"'Daily Show' comedian regales with tales of dogs, diarrhea and dads"
The Pitt News (U of Pittsburgh)
March 18, 2002
by Shannon McLaughlin


Saturday night, 2,000 people crammed inside Soldiers' and Sailors' Memorial and watched Jon Stewart, host of Comedy Central's "The Daily Show," imitate a dog with diarrhea, a cat in heat and a chimpanzee.

Stewart was on campus with the "Not Quite Kosher" event, sponsored by Hillel: Jewish University Center and the United Jewish Federation. He was joined by relationship expert and co-host of MTV's "Loveline," Dr. Drew Pinsky, and "Survivor: Africa" victor, Ethan Zohn. Stand-up comedian Joel Chasnoff opened for Stewart.

By 7:15 pm, the line to see Stewart's stand-up performance stretched down the sidewalk in the middle of the memorial's lawn, around the corner and to Thackeray Hall.

"It was seriously an amazing night," said Hillel President Brian Goldman.

Stewart joked about his Jewish background, but also tackled non-religious topics ranging from race relations and gays in the military to college life and Sept. 11's terrorist attacks.

"They're nothing," he said, referring to the terrorists. "We can crush them. There's way too many of us."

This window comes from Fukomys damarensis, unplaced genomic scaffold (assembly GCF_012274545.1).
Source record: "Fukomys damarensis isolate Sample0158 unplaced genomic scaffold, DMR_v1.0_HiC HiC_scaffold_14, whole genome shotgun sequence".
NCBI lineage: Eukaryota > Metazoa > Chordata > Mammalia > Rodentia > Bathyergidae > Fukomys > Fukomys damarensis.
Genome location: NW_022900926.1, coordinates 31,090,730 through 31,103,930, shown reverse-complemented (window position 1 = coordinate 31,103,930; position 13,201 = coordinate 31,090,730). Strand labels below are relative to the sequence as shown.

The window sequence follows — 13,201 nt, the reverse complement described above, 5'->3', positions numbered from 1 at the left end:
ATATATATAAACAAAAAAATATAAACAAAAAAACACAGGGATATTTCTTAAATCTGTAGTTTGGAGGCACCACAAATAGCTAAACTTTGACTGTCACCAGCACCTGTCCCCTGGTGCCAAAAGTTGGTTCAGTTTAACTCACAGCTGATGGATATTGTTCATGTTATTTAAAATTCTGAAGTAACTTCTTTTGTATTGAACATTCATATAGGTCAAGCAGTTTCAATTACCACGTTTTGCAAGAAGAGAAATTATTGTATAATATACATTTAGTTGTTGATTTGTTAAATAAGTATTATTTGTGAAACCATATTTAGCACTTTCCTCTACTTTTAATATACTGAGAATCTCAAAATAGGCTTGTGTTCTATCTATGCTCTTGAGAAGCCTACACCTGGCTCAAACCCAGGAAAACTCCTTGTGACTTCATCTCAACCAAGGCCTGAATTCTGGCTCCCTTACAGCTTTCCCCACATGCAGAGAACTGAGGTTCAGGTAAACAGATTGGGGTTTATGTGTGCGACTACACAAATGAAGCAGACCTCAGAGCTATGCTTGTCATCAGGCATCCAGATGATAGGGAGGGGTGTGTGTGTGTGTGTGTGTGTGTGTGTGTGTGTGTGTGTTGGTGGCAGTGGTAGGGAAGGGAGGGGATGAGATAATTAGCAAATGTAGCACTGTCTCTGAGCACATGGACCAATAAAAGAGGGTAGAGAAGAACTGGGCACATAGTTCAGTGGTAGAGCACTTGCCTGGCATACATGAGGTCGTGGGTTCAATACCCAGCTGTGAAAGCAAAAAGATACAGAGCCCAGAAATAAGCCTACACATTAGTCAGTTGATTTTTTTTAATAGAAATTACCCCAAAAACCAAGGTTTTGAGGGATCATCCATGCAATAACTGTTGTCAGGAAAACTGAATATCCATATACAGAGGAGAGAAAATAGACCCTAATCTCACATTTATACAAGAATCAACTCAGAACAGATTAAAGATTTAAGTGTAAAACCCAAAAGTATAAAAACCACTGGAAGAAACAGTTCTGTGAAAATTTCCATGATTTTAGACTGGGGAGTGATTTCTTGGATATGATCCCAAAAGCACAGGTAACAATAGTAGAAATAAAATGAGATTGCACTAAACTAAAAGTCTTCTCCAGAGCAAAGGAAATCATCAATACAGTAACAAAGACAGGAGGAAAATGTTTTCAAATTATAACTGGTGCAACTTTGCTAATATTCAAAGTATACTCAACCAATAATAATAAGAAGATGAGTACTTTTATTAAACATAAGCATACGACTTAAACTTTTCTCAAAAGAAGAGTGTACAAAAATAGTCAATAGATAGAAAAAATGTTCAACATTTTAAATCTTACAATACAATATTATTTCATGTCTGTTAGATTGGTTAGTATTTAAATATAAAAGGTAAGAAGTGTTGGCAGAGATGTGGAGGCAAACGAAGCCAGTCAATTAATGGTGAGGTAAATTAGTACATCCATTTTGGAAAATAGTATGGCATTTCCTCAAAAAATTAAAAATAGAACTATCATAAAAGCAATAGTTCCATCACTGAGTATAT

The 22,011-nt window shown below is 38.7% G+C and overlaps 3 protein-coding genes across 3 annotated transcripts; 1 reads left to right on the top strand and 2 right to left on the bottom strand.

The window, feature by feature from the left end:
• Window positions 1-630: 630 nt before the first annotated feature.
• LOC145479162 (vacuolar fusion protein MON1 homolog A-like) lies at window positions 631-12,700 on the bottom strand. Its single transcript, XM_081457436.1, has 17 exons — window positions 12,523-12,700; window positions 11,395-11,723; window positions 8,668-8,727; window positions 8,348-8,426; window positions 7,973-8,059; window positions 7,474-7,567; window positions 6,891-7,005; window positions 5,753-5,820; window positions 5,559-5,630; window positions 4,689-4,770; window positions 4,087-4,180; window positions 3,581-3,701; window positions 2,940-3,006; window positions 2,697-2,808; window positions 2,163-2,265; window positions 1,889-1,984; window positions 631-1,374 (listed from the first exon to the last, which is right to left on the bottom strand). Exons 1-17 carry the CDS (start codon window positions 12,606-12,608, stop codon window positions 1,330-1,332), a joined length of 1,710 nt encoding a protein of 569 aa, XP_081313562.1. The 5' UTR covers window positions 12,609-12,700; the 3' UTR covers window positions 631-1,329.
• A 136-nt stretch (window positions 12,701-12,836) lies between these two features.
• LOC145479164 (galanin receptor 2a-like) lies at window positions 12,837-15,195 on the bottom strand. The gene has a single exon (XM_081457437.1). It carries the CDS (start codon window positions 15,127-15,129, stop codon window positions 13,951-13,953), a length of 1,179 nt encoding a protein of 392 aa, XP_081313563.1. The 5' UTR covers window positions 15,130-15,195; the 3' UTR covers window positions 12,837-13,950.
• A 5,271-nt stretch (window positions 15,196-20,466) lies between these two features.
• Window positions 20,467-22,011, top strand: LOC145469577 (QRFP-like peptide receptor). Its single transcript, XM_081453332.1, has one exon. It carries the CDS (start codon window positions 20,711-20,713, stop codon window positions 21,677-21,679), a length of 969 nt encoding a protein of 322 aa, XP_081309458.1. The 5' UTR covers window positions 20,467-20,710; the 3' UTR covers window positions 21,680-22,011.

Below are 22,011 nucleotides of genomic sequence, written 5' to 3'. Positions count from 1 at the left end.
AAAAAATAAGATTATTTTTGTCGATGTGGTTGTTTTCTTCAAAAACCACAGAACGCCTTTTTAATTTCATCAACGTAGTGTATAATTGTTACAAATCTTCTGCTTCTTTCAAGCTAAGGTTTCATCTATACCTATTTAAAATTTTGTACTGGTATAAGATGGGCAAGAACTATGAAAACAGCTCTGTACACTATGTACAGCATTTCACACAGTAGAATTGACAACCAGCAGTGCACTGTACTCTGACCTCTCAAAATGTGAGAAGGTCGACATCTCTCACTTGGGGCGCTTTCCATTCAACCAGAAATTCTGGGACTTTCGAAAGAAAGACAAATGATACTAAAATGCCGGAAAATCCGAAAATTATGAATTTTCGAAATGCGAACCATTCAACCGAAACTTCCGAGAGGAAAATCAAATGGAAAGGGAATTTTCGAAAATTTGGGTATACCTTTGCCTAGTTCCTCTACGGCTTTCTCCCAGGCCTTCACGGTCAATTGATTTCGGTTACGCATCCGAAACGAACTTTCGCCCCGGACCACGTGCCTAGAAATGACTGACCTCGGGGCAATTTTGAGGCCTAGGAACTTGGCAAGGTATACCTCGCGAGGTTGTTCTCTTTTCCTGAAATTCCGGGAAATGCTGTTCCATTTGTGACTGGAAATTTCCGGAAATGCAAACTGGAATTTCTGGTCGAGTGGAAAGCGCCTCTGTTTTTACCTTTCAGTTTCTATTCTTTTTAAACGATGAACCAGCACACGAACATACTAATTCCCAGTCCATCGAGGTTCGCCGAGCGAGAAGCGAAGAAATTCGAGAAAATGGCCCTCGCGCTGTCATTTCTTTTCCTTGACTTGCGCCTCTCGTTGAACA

He also demonstrated what his dog sounds like with diarrhea, the way his cat moans from the highest perch in his apartment, and that he's not a chimpanzee -- by imitating what he'd look and sound like if he was one.

The event, and the Sunday morning event with Dr. Pinsky and Zohn, was made possible by a donation from the Sanford N. Robinson Memorial Lecture Endowment Fund for the United Jewish Federation Foundation. The Robinson family made a grant to Hillel that Goldman says will be enough to sustain similar events for years in the future.

Heather Robinson, Sanford's daughter, told the audience beforehand that her father --a strident supporter of Jewish culture -- would have approved of the event.

Stewart joked plenty about being a Jew, to an audience that was primarily the same.

"Are we all Jews?"

When someone in the audience yelled an authoritative "no," Stewart said, "You don't have to say it like that. For once in your life, you're outnumbered."

He called the Pope the "most loved guy nobody agrees with."

Stewart also appeared taken aback by the attention he was getting from ladies in the audience. Scores of catcalls erupted from the audience as the comedian bent down during his routine.

"I'm like Joey Buttafuoco to you girls," he chastised them, remarking he was their fathers' age. "You can't hoot at me."


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